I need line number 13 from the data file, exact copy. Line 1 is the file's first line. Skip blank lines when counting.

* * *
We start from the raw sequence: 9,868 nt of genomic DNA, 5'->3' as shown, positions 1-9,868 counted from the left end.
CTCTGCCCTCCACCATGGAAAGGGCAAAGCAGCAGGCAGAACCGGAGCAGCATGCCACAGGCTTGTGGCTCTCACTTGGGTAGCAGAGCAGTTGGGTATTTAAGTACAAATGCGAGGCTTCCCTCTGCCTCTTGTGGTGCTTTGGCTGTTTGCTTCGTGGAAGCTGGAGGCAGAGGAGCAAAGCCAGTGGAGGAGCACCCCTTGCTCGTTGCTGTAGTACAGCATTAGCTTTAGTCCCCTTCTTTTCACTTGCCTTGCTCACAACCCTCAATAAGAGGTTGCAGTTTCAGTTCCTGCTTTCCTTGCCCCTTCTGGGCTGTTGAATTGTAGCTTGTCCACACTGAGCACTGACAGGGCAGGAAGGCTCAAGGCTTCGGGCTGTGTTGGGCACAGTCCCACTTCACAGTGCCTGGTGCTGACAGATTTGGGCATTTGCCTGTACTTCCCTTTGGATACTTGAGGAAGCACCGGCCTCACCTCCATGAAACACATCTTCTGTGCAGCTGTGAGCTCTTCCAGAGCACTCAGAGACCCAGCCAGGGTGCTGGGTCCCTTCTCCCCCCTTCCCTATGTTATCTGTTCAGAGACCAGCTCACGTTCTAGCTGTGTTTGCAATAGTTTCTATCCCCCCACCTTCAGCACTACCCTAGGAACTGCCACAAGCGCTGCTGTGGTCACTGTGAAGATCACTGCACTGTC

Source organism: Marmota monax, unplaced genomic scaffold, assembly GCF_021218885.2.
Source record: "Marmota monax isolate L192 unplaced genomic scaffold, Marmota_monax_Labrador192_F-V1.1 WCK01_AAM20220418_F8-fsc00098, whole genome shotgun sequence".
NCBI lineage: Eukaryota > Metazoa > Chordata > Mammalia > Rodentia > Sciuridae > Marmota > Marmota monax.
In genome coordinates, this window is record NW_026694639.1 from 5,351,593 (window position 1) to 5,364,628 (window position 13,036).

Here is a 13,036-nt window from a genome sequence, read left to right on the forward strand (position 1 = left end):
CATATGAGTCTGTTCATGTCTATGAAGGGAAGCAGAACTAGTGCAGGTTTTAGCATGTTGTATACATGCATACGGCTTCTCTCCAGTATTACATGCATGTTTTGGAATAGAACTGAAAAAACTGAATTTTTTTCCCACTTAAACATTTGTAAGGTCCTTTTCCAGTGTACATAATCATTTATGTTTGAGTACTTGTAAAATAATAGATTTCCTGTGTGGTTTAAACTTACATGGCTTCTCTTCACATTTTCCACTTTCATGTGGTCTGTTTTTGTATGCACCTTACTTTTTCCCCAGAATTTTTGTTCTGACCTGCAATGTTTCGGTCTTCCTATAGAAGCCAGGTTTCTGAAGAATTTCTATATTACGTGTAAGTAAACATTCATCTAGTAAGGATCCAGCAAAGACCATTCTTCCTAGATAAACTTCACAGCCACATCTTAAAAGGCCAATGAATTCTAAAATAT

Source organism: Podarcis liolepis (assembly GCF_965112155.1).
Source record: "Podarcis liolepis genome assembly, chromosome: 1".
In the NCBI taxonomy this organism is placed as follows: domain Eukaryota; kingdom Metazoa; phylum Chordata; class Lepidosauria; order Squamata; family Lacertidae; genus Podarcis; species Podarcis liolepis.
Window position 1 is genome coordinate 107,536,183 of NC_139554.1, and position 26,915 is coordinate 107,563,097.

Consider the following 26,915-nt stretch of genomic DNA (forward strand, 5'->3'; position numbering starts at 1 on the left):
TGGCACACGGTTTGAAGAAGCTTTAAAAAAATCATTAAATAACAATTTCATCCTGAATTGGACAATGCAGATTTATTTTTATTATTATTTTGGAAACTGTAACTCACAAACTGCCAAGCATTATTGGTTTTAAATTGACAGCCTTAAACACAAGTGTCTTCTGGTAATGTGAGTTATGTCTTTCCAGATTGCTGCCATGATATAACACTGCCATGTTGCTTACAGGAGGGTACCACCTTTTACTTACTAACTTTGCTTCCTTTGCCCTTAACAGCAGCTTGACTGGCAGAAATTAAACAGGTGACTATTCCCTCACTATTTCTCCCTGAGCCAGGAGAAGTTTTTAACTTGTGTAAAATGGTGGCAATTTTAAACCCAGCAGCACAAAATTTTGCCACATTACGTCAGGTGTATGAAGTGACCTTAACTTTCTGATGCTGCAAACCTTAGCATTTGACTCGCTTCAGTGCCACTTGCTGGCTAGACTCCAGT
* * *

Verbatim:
Consider the following 26,915-nt stretch of genomic DNA (forward strand, 5'->3'; position numbering starts at 1 on the left):